Dahl: I’m touring a lot behind “Wildwood,” and there will be a workshop/reading of “The Fisherman’s Daughters” later this month. Other goals include having some down time and spending a lot of time with my son, who’s three! 

9/13 – Madison, WI @ Crescendo (Album release show)

9/14 – Milwaukee, WI @ The Unitarian (Mequon) [Album release show]

9/15 – Evanston, IL @ SPACE (Album release show)

9/22 – Cambridge, MA @ Club Passim (w/ Joe Crookston)

9/28 – Sturgeon Bay, WI @ Miller Art Center

10/18 – Minneapolis, MN @ The Hook and Ladder Theater

10/24 – Grand Rapids, MI @ Crowne Plaza (FARM Conference)

11/06 – Chelsea, MI @ On The Tracks (w/ Mark Dvorak)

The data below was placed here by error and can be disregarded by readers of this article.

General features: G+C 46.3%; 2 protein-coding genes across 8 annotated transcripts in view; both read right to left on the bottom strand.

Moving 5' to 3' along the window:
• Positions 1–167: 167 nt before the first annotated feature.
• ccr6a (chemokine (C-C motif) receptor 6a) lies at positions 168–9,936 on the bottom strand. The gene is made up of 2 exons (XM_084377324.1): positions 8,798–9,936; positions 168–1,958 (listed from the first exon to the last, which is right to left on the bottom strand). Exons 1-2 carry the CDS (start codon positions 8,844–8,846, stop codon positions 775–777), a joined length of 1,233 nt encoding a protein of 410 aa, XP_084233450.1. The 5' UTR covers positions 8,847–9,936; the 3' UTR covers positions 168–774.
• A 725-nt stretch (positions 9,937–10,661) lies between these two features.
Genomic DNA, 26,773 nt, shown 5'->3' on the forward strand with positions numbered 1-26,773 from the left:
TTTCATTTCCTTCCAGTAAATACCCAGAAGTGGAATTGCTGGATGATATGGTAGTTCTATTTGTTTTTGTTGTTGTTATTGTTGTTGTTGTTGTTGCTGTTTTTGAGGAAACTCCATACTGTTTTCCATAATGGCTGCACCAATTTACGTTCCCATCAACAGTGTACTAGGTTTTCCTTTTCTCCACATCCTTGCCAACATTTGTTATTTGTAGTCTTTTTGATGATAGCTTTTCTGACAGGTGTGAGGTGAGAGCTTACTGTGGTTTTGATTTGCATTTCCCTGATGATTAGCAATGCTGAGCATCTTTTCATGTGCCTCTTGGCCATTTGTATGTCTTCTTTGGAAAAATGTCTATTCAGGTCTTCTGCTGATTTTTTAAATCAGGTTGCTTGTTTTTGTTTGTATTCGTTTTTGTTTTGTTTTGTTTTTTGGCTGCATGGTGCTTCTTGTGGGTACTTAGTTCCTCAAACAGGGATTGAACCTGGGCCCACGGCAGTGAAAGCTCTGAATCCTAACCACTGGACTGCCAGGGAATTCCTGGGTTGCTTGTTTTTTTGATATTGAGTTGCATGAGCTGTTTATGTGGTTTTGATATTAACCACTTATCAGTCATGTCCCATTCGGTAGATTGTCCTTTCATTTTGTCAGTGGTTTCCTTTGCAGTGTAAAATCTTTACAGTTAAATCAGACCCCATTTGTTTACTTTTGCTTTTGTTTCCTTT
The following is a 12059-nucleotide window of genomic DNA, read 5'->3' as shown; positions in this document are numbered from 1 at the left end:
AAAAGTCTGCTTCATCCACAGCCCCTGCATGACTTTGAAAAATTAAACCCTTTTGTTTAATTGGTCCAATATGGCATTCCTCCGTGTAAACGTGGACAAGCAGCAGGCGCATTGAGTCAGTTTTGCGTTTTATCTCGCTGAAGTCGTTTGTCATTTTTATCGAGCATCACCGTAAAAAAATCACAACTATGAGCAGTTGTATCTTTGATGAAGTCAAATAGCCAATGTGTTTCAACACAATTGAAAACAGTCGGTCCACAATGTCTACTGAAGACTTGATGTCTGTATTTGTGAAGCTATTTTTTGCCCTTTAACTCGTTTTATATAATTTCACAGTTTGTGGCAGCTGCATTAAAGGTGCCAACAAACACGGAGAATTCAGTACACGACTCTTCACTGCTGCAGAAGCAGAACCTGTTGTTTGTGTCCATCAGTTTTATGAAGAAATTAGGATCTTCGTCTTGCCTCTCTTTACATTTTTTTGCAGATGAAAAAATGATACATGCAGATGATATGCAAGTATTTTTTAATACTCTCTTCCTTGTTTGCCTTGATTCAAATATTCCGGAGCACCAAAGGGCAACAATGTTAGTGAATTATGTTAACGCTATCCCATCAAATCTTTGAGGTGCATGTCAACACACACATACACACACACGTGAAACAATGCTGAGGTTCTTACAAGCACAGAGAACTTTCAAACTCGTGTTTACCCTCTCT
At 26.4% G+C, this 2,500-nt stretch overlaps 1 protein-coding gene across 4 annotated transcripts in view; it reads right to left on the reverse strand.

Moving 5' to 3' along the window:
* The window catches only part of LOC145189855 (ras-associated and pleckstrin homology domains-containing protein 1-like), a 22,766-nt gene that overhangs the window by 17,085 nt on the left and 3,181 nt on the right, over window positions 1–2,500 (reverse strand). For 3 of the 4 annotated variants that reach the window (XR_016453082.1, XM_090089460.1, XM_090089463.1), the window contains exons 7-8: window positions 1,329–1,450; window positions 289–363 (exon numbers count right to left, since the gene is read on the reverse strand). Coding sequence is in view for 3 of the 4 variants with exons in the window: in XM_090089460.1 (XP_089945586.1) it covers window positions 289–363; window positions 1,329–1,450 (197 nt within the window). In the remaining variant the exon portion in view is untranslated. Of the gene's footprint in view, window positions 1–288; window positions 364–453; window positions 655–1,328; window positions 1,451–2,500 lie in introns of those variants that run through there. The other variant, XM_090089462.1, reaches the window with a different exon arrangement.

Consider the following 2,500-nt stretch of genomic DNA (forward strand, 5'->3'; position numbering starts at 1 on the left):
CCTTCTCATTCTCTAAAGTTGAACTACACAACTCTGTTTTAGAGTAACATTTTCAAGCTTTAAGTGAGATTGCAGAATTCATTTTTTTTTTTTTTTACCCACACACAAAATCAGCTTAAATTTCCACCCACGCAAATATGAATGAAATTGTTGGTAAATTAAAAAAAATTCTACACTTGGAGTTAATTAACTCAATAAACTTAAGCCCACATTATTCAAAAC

11/07 – Ardmore, PA @ The Living Room at 35 East

11/08 – Stamford, CT @ Crowne Plaza (NERFA Conference)

11/30 – Fish Creek, WI @ Door Community Auditorium (w/ Capitol Sun Rays)

About Patrick Hickey Jr. 9867 Articles
Patrick Hickey Jr. is the Founder, Editor-in-Chief, Master Jedi and Grand Pooh-bah of and is the author of the book, "The Minds Behind the Games: Interviews with Cult and Classic Video Game Developers," from leading academic and non-fiction publisher McFarland and Company. He is currently the Assistant Director of the Journalism Program at Kingsborough Community College and is a former News Editor at NBC Local Integrated Media and a National Video Games Writer at the late He has also had articles and photos published in The New York Times, The New York Daily News, Complex and The Syracuse Post-Standard. Love him. Read him.